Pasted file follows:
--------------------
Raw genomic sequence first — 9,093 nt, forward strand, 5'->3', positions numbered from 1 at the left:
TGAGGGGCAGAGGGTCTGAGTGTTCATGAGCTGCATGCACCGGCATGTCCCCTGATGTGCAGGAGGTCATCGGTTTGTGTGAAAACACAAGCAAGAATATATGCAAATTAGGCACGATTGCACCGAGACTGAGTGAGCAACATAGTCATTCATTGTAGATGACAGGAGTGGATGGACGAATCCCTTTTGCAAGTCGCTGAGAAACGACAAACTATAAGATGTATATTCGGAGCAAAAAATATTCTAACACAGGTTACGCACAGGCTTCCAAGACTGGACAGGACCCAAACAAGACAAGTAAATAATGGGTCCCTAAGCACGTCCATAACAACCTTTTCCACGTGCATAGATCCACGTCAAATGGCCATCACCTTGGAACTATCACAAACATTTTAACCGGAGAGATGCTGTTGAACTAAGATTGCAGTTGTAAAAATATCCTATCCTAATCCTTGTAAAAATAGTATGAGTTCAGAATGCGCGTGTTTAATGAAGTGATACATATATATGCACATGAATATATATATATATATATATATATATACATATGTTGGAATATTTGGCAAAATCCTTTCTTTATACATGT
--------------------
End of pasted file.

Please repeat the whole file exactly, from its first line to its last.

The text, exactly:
Raw genomic sequence first — 9,093 nt, forward strand, 5'->3', positions numbered from 1 at the left:
TGAGGGGCAGAGGGTCTGAGTGTTCATGAGCTGCATGCACCGGCATGTCCCCTGATGTGCAGGAGGTCATCGGTTTGTGTGAAAACACAAGCAAGAATATATGCAAATTAGGCACGATTGCACCGAGACTGAGTGAGCAACATAGTCATTCATTGTAGATGACAGGAGTGGATGGACGAATCCCTTTTGCAAGTCGCTGAGAAACGACAAACTATAAGATGTATATTCGGAGCAAAAAATATTCTAACACAGGTTACGCACAGGCTTCCAAGACTGGACAGGACCCAAACAAGACAAGTAAATAATGGGTCCCTAAGCACGTCCATAACAACCTTTTCCACGTGCATAGATCCACGTCAAATGGCCATCACCTTGGAACTATCACAAACATTTTAACCGGAGAGATGCTGTTGAACTAAGATTGCAGTTGTAAAAATATCCTATCCTAATCCTTGTAAAAATAGTATGAGTTCAGAATGCGCGTGTTTAATGAAGTGATACATATATATGCACATGAATATATATATATATATATATATATATACATATGTTGGAATATTTGGCAAAATCCTTTCTTTATACATGT